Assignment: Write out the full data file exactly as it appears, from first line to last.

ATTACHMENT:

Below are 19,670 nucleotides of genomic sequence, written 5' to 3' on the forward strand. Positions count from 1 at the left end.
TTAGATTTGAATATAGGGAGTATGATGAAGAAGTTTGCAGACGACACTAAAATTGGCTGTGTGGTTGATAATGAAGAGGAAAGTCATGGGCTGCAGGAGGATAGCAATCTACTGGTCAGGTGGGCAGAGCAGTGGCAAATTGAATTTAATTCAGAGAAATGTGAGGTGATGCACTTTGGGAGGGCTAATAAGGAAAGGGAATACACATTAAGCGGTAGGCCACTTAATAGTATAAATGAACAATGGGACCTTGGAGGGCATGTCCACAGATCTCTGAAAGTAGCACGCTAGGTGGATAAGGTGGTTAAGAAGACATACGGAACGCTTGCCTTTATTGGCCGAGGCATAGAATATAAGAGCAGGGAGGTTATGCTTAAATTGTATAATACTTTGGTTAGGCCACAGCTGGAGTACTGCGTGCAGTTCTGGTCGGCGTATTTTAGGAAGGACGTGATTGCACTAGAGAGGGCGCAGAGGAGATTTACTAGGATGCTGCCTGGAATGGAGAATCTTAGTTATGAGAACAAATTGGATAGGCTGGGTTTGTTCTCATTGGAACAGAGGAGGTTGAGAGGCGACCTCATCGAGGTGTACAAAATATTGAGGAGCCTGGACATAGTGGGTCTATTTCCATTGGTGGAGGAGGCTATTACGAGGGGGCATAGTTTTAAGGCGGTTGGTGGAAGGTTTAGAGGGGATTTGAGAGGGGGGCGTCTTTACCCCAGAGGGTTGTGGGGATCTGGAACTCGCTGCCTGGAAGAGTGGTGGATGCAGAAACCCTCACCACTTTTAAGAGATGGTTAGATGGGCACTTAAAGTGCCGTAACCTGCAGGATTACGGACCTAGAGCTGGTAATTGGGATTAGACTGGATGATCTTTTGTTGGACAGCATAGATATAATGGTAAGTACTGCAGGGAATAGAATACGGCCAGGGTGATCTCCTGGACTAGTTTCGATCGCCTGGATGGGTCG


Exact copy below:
Below are 19,670 nucleotides of genomic sequence, written 5' to 3' on the forward strand. Positions count from 1 at the left end.
TTAGATTTGAATATAGGGAGTATGATGAAGAAGTTTGCAGACGACACTAAAATTGGCTGTGTGGTTGATAATGAAGAGGAAAGTCATGGGCTGCAGGAGGATAGCAATCTACTGGTCAGGTGGGCAGAGCAGTGGCAAATTGAATTTAATTCAGAGAAATGTGAGGTGATGCACTTTGGGAGGGCTAATAAGGAAAGGGAATACACATTAAGCGGTAGGCCACTTAATAGTATAAATGAACAATGGGACCTTGGAGGGCATGTCCACAGATCTCTGAAAGTAGCACGCTAGGTGGATAAGGTGGTTAAGAAGACATACGGAACGCTTGCCTTTATTGGCCGAGGCATAGAATATAAGAGCAGGGAGGTTATGCTTAAATTGTATAATACTTTGGTTAGGCCACAGCTGGAGTACTGCGTGCAGTTCTGGTCGGCGTATTTTAGGAAGGACGTGATTGCACTAGAGAGGGCGCAGAGGAGATTTACTAGGATGCTGCCTGGAATGGAGAATCTTAGTTATGAGAACAAATTGGATAGGCTGGGTTTGTTCTCATTGGAACAGAGGAGGTTGAGAGGCGACCTCATCGAGGTGTACAAAATATTGAGGAGCCTGGACATAGTGGGTCTATTTCCATTGGTGGAGGAGGCTATTACGAGGGGGCATAGTTTTAAGGCGGTTGGTGGAAGGTTTAGAGGGGATTTGAGAGGGGGGCGTCTTTACCCCAGAGGGTTGTGGGGATCTGGAACTCGCTGCCTGGAAGAGTGGTGGATGCAGAAACCCTCACCACTTTTAAGAGATGGTTAGATGGGCACTTAAAGTGCCGTAACCTGCAGGATTACGGACCTAGAGCTGGTAATTGGGATTAGACTGGATGATCTTTTGTTGGACAGCATAGATATAATGGTAAGTACTGCAGGGAATAGAATACGGCCAGGGTGATCTCCTGGACTAGTTTCGATCGCCTGGATGGGTCG